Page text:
Thursday, November 30, 2006

What is truth?

BODY

So it's the end of the liturgical year.

Last Sunday was the Feast of Christ the King. The gospel reading, drawn from John, is one of those things that seems so simple as to be trivial then turns in upon itself.

JOHN 18:33-37
Then Pilate entered the headquarters again, summoned Jesus, and asked him, "Are you the King of the Jews?" Jesus answered, "Do you ask this on your own, or did others tell you about me?" Pilate replied, "I am not a Jew, am I? Your own nation and the chief priests have handed you over to me. What have you done?" Jesus answered, "My kingdom is not from this world. If my kingdom were from this world, my followers would be fighting to keep me from being handed over to the Jews. But as it is, my kingdom is not from here." Pilate asked him, "So you are a king?" Jesus answered, "You say that I am a king. For this I was born, and for this I came into the world, to testify to the truth. Everyone who belongs to the truth listens to my voice."


It's one of the most postmodern moments of the Bible... whether or not either is hiding something from the other, both Pilate and Jesus are playing with a circular logic. Pilate's is the more simplistic, and might even be reduced to a sarcastic comment: "I am not a Jew, am I?" Obviously he is not, but there is a reason why he is answering the question with a question. Pilate claims that he needs Jesus to explain his status, because Pilate does not have the ability to make the distinction on his own, to identify a king from another culture. But even here there is an added complexity: how is it that a man who cannot identify a king on his own able to adjudicate crime. True, the practical issue for Pilate and the Romans was whether or not Jesus or the priesthood represented the greater insurrectionist threat. This provides a cynical reason why Pilate would play the two off each other. But taking his statement at face value, which the context of John seems to suggest, Pilate's question is genuine. His follow up question (18:38): "What is truth?" is even more vague and cloudy. His dilemma is perpetually more universal.

Jesus, while speaking both more rhythmically and didactically than Pilate, achieves a sort of convergence in his statements. The issue at the end is not whether he has answered anything, but what he has chosen to converge upon.
First he says: "My kingdom is not from this world. If my kingdom were from this world, my followers would be fighting to keep me from being handed over to the Jews. But as it is, my kingdom is not from here."
This, at least, is somewhat straightforward. If he has not claimed or denied kingship, he has at least made the point that he is not the political and military messiah that the Pharicees predicted.
The second statement is the more difficult and daring of the two: "You say that I am a king. For this I was born, and for this I came into the world, to testify to the truth. Everyone who belongs to the truth listens to my voice."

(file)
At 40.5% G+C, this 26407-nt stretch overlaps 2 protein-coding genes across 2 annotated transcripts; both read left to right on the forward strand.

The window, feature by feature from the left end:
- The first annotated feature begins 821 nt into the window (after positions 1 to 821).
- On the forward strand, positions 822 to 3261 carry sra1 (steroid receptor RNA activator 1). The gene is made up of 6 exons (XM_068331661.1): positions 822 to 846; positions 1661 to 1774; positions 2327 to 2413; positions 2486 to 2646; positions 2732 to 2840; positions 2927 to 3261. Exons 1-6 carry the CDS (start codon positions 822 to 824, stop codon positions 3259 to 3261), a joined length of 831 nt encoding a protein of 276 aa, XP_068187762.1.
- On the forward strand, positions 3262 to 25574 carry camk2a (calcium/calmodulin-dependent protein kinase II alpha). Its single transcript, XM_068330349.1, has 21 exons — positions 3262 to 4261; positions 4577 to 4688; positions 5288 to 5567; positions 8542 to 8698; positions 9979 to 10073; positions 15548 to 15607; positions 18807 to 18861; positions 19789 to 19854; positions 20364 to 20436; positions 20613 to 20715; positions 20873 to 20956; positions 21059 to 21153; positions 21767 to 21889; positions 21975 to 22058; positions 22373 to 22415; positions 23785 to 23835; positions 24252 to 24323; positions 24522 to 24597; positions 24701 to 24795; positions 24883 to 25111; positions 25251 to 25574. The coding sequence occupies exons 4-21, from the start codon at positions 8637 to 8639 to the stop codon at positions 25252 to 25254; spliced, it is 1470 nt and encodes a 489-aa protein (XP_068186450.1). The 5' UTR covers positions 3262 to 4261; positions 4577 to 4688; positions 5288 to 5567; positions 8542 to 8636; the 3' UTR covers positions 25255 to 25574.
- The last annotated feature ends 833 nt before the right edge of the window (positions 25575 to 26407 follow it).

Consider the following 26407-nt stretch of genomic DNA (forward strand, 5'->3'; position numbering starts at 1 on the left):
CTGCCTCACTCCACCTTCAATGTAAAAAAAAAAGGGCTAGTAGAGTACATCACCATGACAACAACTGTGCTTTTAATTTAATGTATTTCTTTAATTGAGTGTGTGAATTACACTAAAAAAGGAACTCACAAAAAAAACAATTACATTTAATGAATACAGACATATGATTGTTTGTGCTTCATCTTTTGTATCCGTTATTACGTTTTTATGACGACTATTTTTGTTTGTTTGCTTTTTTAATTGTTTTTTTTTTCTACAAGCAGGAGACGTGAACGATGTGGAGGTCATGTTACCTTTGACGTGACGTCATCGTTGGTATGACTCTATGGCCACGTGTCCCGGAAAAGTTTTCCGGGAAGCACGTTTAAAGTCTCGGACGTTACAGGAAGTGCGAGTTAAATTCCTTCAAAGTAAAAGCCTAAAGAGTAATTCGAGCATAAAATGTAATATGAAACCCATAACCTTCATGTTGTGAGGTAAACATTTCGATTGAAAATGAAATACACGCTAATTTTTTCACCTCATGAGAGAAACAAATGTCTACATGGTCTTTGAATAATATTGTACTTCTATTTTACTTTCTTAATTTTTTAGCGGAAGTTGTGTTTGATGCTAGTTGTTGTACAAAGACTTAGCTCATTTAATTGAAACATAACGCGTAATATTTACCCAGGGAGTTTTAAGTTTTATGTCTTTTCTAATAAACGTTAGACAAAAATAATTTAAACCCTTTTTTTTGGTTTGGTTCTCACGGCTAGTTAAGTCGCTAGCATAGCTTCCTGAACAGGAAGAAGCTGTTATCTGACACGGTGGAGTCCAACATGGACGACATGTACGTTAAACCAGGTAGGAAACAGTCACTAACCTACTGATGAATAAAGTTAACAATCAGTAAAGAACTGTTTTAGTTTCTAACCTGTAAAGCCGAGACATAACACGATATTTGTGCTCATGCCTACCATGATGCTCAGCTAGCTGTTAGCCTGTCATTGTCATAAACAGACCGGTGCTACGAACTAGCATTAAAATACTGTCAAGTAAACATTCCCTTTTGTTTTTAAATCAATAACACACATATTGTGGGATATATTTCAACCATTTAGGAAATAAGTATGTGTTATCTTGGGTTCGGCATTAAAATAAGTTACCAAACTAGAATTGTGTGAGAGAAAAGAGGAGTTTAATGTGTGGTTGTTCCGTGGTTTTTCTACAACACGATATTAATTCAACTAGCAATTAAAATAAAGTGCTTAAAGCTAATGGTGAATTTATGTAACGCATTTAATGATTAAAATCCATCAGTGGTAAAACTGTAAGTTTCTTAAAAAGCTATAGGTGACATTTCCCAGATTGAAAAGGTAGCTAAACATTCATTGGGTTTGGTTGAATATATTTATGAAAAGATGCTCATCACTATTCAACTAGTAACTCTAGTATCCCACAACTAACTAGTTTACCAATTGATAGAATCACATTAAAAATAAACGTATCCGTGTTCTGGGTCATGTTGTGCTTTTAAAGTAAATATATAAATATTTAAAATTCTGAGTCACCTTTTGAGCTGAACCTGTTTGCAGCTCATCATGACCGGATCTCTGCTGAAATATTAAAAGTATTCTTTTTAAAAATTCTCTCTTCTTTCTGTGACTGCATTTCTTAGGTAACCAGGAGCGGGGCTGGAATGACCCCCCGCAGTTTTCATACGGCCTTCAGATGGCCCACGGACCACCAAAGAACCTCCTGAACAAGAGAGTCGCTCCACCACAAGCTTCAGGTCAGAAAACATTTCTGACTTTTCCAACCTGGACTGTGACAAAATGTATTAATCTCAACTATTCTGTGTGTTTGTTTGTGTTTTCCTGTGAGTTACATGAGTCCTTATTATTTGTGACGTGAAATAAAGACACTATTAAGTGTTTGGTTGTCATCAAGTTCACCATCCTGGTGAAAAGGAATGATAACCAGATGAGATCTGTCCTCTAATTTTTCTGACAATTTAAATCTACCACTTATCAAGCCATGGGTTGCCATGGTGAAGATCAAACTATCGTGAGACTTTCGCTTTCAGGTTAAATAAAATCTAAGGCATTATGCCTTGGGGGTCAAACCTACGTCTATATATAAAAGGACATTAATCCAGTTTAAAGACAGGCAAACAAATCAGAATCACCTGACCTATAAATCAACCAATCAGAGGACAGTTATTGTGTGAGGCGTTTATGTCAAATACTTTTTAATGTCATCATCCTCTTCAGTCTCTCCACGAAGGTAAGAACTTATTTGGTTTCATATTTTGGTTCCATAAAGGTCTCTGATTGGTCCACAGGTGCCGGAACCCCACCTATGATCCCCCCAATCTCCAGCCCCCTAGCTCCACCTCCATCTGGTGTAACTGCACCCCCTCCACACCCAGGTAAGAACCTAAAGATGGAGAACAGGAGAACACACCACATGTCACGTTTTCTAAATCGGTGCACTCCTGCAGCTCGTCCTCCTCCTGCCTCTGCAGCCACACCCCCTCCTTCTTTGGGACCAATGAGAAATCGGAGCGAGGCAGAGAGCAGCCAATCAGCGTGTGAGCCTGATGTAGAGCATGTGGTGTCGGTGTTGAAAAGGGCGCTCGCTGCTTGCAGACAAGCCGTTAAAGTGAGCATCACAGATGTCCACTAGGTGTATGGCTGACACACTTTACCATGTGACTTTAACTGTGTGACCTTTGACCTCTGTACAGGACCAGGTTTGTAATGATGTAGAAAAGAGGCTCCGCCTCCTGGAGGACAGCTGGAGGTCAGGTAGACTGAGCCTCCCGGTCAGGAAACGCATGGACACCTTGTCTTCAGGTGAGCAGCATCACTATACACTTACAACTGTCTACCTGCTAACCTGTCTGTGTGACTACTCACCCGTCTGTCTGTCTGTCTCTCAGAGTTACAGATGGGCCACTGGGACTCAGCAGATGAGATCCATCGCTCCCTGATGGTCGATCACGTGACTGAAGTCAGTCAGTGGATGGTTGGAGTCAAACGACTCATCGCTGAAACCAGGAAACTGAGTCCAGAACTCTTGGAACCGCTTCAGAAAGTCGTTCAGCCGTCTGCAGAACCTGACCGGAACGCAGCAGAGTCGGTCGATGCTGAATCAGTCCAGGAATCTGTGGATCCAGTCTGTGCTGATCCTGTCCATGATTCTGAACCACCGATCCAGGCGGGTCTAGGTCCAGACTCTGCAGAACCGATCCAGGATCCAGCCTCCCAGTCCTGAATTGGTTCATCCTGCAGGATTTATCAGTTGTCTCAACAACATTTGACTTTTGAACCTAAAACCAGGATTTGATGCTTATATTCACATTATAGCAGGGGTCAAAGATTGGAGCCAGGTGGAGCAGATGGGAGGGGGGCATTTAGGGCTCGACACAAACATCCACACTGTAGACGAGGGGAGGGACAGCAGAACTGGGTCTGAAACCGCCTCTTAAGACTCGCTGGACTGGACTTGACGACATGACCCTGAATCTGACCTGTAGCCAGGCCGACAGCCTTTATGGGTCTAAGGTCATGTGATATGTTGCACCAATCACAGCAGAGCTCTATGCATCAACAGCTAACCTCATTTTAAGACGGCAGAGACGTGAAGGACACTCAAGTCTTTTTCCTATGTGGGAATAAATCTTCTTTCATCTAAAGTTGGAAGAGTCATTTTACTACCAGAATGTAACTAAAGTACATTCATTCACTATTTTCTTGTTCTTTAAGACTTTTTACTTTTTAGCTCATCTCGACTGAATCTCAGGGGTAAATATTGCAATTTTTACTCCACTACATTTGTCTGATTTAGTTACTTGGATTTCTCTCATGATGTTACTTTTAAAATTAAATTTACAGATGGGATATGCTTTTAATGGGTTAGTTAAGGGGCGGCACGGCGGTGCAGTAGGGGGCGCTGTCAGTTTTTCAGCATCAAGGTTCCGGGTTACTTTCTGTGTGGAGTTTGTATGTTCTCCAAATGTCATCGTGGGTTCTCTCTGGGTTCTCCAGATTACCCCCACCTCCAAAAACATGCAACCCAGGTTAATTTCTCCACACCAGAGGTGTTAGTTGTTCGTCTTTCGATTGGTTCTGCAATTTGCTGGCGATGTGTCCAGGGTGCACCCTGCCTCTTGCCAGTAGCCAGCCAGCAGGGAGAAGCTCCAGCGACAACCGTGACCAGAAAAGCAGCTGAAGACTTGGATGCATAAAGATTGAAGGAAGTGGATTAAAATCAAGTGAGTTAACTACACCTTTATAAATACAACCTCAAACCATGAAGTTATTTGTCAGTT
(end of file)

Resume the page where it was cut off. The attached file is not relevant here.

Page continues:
His sentences are short and direct, but their referentiality is uncertain. "For this" I was born is itself an ambiguity, because "this" is ungrounded... we might take it to mean either that Jesus was born to be a king or that he was born for Pilate to ask him the question of whether or not he was a king. The catechism argues that both of these statements are true, but the first is somewhat anticipated. The second, as an assertion of the issue of Jesus' royalty and as a foreshadowing of the crucifiction, are more implicatory to sacrifice and resurrection. He finishes with claims to truth and legitimacy. These are the sorts of claims made by rulers, religious and secular, throughout history. But they are immediately called into scrutiny by Christ himself because, in asserting, or perhaps claiming to be royalty, his indirectness and circularity, and most of all, answers that acknowledge only a kingship that radically redefines the terms. In short, by his words, word for word, he does not absolutely claim to be a king, but if he is a king, it is not the kind of king Pilate would recognize (Jew or not). All he will say for sure is that he testifies to the truth. "What is truth?" Exactly.

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I love the turns of the lectionary from October to November. It presents some of the most galvanizing, visceral, and challenging readings in the whole Bible. While I do believe that the New Testament, Revelations included, is essentially a look upwards and forwards, hopefully, nobody can really deny the aura of darkness and calamity that surrounds the most memorable passages at this time. The gospel discussed here, for example, is plucked from the midst of the actual Passion. I cannot help but indulge in the feeling that this is the lectionaries own Big Crunch scenario. Everything is obliterated in the Passion and the Raptures. November becomes December. Next Sunday, Advent begins with anticipation of a birth.

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Today is, incidentally, the last feast of the year in both Catholic and Orthodox Calendars: the Feast of Saint Andrew.



Saint Andrew was Peters older brother and one of the twelve apostles. He had a particularly significant role in the Eastern Churches, having founded what would become the Patriarchate of Constantinople. He preached in Dacia, which later became Romania, and is the Patron saint of that nation as well as Russia.

He was crucified on a giant 'X.'

So you see, I'm not kidding when I say that it's all doom and gloom at this time of year.

END OF POST.

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